- Category: Audio Projects
These were the final version of my audio level meters, used on many audio projects, including audio amplifiers and audio controllers. They have 22 LEDs arranged as two rows of eleven and could be set to display in bar or dot mode.
Sometimes when you etch your own PCBs using resist ink you can have issues such as over or under etching the board. But I hadn't expected that my failure to clean and seal the board properly after soldering wuld result in oxidation eating the board away over the course of a year until my most complex hand-etched board would fail, taking my favorite and most used / enjoyed project with it.
While building custom amplifiers over 20W I found that my bookshelf speakers were too weak to handle the power and I never test amplifiers on my good home stereo speakers so it was time to build a custom set just for testing amplifiers over 50W. The result was a modest 80W RMS 3-Way speaker system.
This is the working Prototype Power Amplifier I built around the LM3886T Power Amplifier IC. This unit was capable of approximately 85W RMS with a peak power output over 100W! This was the first amplifier I built that was over 50W as well as the first time I used this particular audio amplifier IC. This prototype would lead to several more refined versions that eventually became the amplifier I used for my DJ business.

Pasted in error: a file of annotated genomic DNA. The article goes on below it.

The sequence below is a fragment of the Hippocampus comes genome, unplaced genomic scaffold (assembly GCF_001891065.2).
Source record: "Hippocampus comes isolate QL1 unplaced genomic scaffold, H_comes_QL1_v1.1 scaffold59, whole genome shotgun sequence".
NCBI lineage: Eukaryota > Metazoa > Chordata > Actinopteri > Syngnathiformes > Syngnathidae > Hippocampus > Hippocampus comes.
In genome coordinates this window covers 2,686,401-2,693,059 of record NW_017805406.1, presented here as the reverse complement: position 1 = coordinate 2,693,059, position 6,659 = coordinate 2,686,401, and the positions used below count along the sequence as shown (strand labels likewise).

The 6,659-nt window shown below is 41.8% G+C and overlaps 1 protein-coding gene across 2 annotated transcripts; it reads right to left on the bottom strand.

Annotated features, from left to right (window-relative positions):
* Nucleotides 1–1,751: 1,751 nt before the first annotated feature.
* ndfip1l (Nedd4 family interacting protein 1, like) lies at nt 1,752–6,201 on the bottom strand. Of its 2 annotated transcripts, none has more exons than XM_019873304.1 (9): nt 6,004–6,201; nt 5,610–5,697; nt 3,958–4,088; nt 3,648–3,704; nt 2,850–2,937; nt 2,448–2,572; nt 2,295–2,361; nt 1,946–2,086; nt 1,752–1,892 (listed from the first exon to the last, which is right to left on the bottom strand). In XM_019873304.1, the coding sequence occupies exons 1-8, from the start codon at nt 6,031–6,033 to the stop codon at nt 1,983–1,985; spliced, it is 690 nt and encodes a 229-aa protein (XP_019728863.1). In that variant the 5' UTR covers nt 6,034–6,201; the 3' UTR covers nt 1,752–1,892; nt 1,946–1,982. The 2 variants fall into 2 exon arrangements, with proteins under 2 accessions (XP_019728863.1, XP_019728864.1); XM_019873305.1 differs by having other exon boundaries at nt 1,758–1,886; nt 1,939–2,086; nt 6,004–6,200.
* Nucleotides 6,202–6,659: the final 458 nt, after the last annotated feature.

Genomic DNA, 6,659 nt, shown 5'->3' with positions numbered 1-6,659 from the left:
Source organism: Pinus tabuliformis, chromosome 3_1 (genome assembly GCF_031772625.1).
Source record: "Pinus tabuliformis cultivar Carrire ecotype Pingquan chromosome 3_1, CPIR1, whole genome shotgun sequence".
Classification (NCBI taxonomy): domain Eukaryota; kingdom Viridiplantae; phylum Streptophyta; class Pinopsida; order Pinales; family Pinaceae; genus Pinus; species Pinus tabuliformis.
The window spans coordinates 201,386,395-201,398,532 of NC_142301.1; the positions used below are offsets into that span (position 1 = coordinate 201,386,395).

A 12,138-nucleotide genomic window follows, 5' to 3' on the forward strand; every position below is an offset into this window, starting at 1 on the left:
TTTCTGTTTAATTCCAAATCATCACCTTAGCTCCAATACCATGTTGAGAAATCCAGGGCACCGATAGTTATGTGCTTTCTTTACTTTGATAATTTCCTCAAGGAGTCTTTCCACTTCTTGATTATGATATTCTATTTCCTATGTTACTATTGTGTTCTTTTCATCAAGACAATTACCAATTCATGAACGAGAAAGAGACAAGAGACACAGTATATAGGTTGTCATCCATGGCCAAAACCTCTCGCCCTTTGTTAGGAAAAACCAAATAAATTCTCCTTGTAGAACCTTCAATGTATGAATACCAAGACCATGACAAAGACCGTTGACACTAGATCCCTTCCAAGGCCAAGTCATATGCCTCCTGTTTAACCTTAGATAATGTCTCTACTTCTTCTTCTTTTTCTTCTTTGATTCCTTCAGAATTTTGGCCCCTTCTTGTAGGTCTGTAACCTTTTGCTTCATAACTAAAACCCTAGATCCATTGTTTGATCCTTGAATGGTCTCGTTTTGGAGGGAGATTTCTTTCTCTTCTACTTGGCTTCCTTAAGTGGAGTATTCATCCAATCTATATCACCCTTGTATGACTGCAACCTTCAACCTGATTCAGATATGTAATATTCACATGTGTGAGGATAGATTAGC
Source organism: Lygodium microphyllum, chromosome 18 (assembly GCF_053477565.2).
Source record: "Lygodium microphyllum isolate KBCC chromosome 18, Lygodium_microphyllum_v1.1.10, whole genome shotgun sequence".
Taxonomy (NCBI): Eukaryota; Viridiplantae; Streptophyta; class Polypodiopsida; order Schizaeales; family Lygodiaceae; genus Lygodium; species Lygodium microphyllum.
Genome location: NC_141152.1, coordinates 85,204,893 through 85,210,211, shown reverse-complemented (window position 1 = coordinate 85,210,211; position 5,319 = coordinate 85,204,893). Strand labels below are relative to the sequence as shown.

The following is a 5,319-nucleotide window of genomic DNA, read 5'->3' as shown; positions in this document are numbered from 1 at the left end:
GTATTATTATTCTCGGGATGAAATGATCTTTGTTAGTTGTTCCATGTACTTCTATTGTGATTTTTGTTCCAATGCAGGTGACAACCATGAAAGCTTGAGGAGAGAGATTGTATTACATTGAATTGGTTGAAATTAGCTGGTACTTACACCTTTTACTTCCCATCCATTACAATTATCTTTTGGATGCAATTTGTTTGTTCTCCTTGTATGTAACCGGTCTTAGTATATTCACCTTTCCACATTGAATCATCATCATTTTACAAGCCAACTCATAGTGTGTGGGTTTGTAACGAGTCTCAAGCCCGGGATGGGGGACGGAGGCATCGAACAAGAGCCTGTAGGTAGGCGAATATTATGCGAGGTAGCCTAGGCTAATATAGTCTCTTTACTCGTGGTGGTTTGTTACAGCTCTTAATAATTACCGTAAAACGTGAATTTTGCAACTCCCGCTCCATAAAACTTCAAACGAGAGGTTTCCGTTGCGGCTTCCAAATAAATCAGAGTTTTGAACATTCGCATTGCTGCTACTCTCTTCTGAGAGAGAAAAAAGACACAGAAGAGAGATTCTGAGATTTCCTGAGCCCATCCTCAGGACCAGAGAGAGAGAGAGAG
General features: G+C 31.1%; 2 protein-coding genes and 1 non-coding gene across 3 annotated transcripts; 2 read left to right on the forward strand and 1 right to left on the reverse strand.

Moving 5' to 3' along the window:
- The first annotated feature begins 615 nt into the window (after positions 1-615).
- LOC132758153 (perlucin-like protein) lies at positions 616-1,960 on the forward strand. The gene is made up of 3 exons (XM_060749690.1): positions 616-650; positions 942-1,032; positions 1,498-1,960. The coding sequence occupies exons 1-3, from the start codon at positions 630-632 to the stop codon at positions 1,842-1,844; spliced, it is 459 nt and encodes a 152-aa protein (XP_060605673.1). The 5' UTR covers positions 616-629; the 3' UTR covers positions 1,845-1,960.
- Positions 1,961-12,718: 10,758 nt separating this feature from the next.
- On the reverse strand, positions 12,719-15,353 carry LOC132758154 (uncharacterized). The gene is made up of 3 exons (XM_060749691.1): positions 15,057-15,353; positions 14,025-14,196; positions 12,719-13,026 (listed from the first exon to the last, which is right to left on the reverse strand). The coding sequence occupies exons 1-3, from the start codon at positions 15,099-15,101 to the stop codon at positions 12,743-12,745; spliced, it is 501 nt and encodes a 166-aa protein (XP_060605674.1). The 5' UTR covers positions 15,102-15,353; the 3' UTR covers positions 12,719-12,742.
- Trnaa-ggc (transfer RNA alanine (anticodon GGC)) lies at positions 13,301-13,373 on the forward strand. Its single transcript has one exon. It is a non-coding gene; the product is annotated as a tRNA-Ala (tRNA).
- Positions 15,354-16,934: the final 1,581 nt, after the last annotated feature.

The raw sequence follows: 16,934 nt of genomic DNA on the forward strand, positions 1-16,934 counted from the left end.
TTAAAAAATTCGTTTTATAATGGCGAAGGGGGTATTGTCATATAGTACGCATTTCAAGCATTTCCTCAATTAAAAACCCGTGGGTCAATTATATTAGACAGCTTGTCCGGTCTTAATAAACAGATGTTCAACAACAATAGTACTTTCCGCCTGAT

This is the beginning of a newer type of amplifier I started building in 1994. This prototype audio controller uses the power supply and audio level meters mentioned in previous projects. It is designed to be half of a two-part system in which the audio signals from all your devices come into a central audio controller. Here the signals are processed and controlled and then fed into the other part of the system, which is the power amplifier.
These were my own design in audio level meters. This prototype was built to test in my next prototype audio controller. This design uses the LM3916N Dot/Bar display driver chip, and measures line-level audio signals. I got the 10-segment LED bargraph displays from Radio Shack. These work GREAT on line-level audio signals and are very fluid and responsive, allowing both dot and bar modes.
For my next project I broke things up into stages. The first step was to build the power supply for the audio controller section of my next amplifier. This is a 3-way power supply for that audio controller. The various circuits within the controller required 5VDC, 12VDC and -12VDC. This supply was designed to handle all of those needs. It used 2 transformers and three voltage regulators with heat sinks.
As computer audio devices got better I felt a need for a better amplifier for my PC with more inputs so I could still have my SNES and Genesis connected. I also wanted to be able to see the level of the audio signal. This prototype had electronic input selection via four push-button switches on the front wired through logic into a special IC, the National Semiconductor LM1037N stereo audio switcher. The output of this amplifier used the LM2879 Dual 8-Watt amplifier IC, also by National Semiconductor.